Wednesday, March 16, 2011

LotRO Revisited - Part 1 - The World

Now that I've put up my complete words from 2008, it's time to re-evaluate the Lord of the Rings Online of today.

"... there's no doubt in my mind that WoW is a superior game.  But when you've exhausted all of WoW's content, and you haven't written off the genre as a whole, you can do worse than to slum it out to LotRO."

Well, that's an unflattering quote to start off with.  It's also not untrue.   Basically the only times I've played LotRO have been when I've been bored with WoW.  There's never been a time when WoW was satisfying me that I thought about maybe playing some LotRO instead.

But this free to play thing changes the comparison.  It's no longer just about which game is a "better" game; it's about which game gives you the most enjoyment for your time and money.  I'm cheap enough to think about what $15 a month means to me.  Okay, $15 doesn't sound like much, but over a year that's $180, and I don’t know if WoW is that much better than LotRO.  Probably the hardest part for me is the knowledge that if I'm not playing the game then I'm wasting $15 a month.  The flexibility LotRO now offers of being able to play as frequently or infrequently as I want is extremely compelling.  And for my infrequent play style, LotRO may just be the better choice.

I'll get more into the free to play details later, but for now I need to close the gap between 2008 and 2011.

World and Travel

"Comparing to the fiction, [the game] basically only allows access to locations where events started to get interesting.  There's no Lonely Mountain, no Moria, no Isengard, and certainly no Mordor.  Spending hours of your time grinding through a field that the Fellowship breezed through doesn't exactly leave a heroic taste in your mouth."

Well, since I wrote these words there have been two large area expansions: Moria, and Mirkwood.

Moria is a huge labyrinth of underground halls and caverns.  When you see the Bridge of Khazad-dûm you will find it cracked in half, as that you arrive after Gandalf's passing.  It's an epic space that hits a wide spread of underground themes.  It's nice for awhile, but it wasn't long before I felt the need for some fresh air and open sky.  Thankfully when you've leveled your way through the content you emerge in the elven city of Lórien, providing a much appreciated change in scenery.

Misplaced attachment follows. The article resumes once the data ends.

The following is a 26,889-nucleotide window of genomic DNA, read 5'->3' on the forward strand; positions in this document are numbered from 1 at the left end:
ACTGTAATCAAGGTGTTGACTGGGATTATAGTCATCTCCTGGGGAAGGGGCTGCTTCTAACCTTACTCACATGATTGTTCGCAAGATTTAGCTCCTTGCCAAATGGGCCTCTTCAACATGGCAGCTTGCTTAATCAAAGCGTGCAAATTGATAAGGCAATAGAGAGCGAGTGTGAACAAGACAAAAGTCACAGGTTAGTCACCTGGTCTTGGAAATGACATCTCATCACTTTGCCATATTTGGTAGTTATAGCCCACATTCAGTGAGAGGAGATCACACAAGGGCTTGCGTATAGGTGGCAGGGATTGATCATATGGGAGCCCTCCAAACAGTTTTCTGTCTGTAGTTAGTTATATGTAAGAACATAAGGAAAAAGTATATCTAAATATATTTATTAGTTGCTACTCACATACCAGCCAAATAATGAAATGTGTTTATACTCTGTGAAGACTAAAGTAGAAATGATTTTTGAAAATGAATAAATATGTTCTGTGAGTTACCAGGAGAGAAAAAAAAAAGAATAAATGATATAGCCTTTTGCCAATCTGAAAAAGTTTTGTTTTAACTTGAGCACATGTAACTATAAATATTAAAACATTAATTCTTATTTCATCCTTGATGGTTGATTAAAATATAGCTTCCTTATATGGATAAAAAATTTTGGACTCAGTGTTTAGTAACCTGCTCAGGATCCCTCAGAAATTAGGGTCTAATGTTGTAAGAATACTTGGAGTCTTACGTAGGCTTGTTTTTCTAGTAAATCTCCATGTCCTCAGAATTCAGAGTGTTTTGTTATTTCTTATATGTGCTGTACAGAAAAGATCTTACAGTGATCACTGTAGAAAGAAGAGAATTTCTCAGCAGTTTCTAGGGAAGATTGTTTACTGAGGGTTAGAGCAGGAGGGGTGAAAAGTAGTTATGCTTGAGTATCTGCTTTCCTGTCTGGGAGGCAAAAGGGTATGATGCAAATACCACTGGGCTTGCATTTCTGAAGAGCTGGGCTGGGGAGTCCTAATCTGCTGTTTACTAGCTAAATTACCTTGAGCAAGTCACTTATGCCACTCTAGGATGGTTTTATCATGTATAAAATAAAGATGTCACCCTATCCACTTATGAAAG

If you look on a map Mirkwood is huge, but the Mirkwood expansion only lets you poke around a small section of it.  It's an appropriately spooky forest, if a bit monotone.  Sadly I can't think of a single landmark that burned itself into my memory.  So I rode around for awhile until I found a cool scary tree for a photo.

From a palette perspective you could just consider Moria to be the "mine" expansion and Mirkwood to be the "forest" expansion - with not a lot of variety within either.  This is an ongoing struggle for LotRO.  The fiction isn't host to fantastical scenery.  Pretty, absolutely; imaginative, no.  What it lacks in inspiration it makes up for in quantity of historical locales, but here the slow drip of releases prevents me from achieving satisfaction.

For what it's worth the next large expansion is scheduled to release this fall and will add Rohan.  This should add key landmarks like Isengard, Helm's Deep, Edoras, and Fangorn Forest - definitely many things to look forward to.

"And this is where I think the license is working against the game: In trying to own up to the epic size of the world the developers have created an epic amount of work for themselves.  If it's taken this long to get us to the Misty Mountains, how long will it be until we're at the steps of Mount Doom?"

Apparently a long time.  What's released right now basically brings us to the end of Fellowship.  It's  been four years (2007 to 2011), and that doesn't count the development time prior to launch.  The next expansion will officially start progress into the Two Towers.  Insert some fuzzy math and at that rate it'll be around 2019 before the core landmass from the trilogy is completed and we can /dance in Barad-dûr.  By that point I expect to be able to play the game on retinal implants as I jetpack to work in the coastal Cascades.

What I can say is that what's available is lovingly crafted, and I expect that trend to continue.  But the rate of expansion remains maddeningly slow.


Next time I'll talk about all the sorts of quests and various activities to do in this finely crafted Middle Earth.

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